Battery Vehicles Vs Hydrogen Fuel Cell Cars< Back to blog
The electric vehicle market has changed considerably in its relatively short existence, with innovative solutions being developed regularly. What all started with hybrid vehicles has progressed year on year, becoming greener and greener with the introduction of plug-in hybrids, battery electric vehicles (BEV) and now hydrogen fuel cell electric vehicles (FCEV).
But what’s the difference between battery vehicles and hydrogen fuel cells? And what does this mean for the future of the electric vehicle market? Read on to find out all this and more.
Differences between electric batteries and hydrogen fuel cells
While batteries and hydrogen fuel cells are just different ways in powering an electric vehicle, their nature, operation and availability is starkly different.
Electricity storage vs production
The main difference between hydrogen fuel cells and electric batteries are the ways in which they handle electricity.
Hydrogen fuel cells produce their own electricity from hydrogen gas, whereas electric car batteries store electricity from the grid. This makes fuel cells more expensive as they are required to convert and store energy rather than simply store it like in lithium-ion batteries.
Both batteries and fuel cells suffer some form of efficiency loss from operation, which means that neither operate at 100% efficiency.
In fuel cells, pure hydrogen is converted to stored energy which is a knowingly inefficient process and results in an average of 60% energy efficiency. On the other hand, in electric batteries, efficiency is lost through recharging, converting DC power to AC power and battery leakage (the process where batteries lose charge over time), which results in 75% energy efficiency.
Charging vs refuelling
Hydrogen fuel cells and electric batteries also refuel differently. Rather than leaving your vehicle to charge as you would with an electric battery, with a hydrogen fuel cell you refuel with hydrogen fuel, similar to how you would refuel a petrol or diesel engine. This makes refueling a hydrogen fuel cell a lot faster than recharging an electric battery, as refuelling only takes a few minutes compared to the several hours of recharging.
Another key difference between the two are their operation costs. BEVs operate at around 3p per mile due to the affordability of grid electricity, whereas FCEVs operate at around 16p per mile due to the price of hydrogen fuel. However, the costs of fuel cell refuelling is likely to drop once the infrastructure becomes as widely available as electric recharging.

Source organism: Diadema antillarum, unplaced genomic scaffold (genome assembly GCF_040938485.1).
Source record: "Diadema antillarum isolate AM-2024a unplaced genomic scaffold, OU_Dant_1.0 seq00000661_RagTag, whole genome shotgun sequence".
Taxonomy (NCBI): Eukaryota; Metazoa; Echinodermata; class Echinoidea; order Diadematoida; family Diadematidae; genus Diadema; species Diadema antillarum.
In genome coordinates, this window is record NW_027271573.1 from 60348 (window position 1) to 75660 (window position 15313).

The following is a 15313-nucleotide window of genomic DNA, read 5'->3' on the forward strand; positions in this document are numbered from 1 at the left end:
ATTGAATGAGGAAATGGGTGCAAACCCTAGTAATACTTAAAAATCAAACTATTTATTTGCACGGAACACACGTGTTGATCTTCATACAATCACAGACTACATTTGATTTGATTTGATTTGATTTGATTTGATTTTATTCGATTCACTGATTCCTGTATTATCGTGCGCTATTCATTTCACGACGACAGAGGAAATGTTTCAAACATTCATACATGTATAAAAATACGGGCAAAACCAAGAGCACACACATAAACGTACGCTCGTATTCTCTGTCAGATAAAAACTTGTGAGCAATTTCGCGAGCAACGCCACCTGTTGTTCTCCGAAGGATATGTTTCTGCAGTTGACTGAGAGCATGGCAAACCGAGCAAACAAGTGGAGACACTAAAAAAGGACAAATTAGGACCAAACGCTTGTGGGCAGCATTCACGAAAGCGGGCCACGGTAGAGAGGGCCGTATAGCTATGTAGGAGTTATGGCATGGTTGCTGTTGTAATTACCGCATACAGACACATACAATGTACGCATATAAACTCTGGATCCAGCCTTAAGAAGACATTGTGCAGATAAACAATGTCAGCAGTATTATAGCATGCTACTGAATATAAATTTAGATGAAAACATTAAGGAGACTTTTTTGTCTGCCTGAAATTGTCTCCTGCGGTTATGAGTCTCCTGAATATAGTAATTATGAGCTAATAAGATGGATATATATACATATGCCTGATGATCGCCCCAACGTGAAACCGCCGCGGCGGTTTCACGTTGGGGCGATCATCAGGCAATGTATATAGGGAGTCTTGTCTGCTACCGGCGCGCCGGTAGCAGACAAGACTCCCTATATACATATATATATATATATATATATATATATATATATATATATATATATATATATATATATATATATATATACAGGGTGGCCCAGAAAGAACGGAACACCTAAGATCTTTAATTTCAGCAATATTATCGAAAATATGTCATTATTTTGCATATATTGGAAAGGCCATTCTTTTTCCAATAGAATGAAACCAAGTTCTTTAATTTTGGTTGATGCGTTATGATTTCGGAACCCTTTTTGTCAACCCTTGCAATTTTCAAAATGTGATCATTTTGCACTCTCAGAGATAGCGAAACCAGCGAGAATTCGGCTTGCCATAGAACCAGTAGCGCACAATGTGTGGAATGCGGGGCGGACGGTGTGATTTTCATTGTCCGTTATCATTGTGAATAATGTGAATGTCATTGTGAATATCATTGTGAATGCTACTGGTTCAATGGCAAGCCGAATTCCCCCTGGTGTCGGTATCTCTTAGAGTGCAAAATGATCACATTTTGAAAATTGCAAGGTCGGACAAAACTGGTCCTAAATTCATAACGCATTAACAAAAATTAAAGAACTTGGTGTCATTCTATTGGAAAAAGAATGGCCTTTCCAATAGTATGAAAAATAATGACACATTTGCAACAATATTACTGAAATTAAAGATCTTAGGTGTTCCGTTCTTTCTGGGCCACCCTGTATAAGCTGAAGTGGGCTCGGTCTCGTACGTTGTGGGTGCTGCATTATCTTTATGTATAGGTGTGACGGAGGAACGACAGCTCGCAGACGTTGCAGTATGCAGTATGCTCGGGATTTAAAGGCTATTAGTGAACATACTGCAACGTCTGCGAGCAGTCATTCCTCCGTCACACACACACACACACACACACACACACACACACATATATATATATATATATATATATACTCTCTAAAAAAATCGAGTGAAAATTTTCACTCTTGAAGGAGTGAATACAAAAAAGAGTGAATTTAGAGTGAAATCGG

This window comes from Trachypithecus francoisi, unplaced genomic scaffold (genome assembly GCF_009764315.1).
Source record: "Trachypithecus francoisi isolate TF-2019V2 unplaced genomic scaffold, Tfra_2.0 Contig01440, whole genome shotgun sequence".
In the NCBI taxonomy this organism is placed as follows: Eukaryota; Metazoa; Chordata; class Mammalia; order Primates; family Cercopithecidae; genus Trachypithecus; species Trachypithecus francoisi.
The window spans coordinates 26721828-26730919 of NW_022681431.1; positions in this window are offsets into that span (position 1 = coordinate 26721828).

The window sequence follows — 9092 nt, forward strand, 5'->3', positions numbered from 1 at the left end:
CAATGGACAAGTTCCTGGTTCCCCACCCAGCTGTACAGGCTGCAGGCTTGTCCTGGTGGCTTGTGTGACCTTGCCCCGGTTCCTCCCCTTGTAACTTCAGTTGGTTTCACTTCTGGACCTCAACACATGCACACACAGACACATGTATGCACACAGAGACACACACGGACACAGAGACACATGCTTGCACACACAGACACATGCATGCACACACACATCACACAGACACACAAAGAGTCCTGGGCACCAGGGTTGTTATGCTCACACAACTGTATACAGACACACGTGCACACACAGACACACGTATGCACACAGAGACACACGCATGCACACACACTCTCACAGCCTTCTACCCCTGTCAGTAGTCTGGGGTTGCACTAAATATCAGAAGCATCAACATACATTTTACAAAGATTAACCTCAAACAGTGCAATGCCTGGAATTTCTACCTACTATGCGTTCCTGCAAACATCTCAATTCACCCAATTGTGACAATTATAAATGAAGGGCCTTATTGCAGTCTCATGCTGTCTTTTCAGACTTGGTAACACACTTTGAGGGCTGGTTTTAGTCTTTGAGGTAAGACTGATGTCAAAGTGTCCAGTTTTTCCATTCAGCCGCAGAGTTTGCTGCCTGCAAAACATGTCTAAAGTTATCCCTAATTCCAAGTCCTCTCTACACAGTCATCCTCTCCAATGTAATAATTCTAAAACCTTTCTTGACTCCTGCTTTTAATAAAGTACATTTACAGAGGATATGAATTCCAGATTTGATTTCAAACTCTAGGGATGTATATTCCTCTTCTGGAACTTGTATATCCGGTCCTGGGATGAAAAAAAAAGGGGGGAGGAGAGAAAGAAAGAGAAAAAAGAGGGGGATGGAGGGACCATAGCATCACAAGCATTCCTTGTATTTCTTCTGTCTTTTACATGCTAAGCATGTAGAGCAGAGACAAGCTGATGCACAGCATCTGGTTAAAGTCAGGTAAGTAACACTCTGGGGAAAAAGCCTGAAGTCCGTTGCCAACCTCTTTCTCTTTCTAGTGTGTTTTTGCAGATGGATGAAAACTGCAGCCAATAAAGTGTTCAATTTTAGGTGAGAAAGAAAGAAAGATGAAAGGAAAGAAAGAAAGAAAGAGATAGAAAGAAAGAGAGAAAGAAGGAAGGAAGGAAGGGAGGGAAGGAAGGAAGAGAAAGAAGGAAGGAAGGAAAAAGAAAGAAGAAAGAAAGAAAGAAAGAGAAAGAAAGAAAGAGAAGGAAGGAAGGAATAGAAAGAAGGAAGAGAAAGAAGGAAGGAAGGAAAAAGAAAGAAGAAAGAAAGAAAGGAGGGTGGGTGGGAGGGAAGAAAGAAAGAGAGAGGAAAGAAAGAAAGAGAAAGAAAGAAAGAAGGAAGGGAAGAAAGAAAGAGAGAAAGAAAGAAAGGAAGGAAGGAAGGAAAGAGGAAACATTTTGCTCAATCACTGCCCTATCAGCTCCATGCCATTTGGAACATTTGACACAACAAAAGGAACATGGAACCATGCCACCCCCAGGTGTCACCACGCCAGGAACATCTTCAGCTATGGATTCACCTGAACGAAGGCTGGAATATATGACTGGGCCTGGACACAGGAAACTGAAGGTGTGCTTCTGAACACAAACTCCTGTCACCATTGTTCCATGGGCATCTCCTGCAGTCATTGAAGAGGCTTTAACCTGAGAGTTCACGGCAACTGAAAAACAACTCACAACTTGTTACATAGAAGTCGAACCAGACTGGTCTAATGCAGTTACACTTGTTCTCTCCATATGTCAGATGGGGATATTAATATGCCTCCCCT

It’s worth factoring in insurance when looking at overall running costs as battery vehicles and fuel cell vehicles are likely to be insured differently due to their differing components. Insurance for BEVs factors in things like battery replacement and any home charging equipment, which doesn’t apply to FCEVs. At this stage it’s difficult to assess the costs of insurance for FCEVs because of their infancy but given their expensive nature it’s likely to be quite steep. That said, insurance rates are calculated from a range of factors including gender, age, location, profession and marital status, so rates will vary from person to person. To find out how insurance differs between the two, get a quote from a provider.
Batteries vs fuel cells on paper
Now that we know the key differences between batteries and fuel cells, it’s time to see how they compare on paper.
Cost and choice
Cost and choice of vehicle is probably the key aspect that sets the two power options apart. Due to the relatively recent introduction of FCEVs, there are only two on the market, compared to the multitude of BEVs currently available. This means if you’re looking for a FCEV, you’re left with the choice of either the Hyundai Nexo or the Toyota Mirai and it will set you back at least £973 or £1118 a month respectively.
Compare this to the well-established BEV market, that boasts models from nearly all household manufacturers, and it’s clear to see that batteries have the upper hand when it comes to choice. Moreover, due to the better-established infrastructure and greater sense of competition between manufacturers, BEVs range in price with many more affordable models available, The Renault Zoe is a great example of this, which is available to lease brand-new for just £196 a month.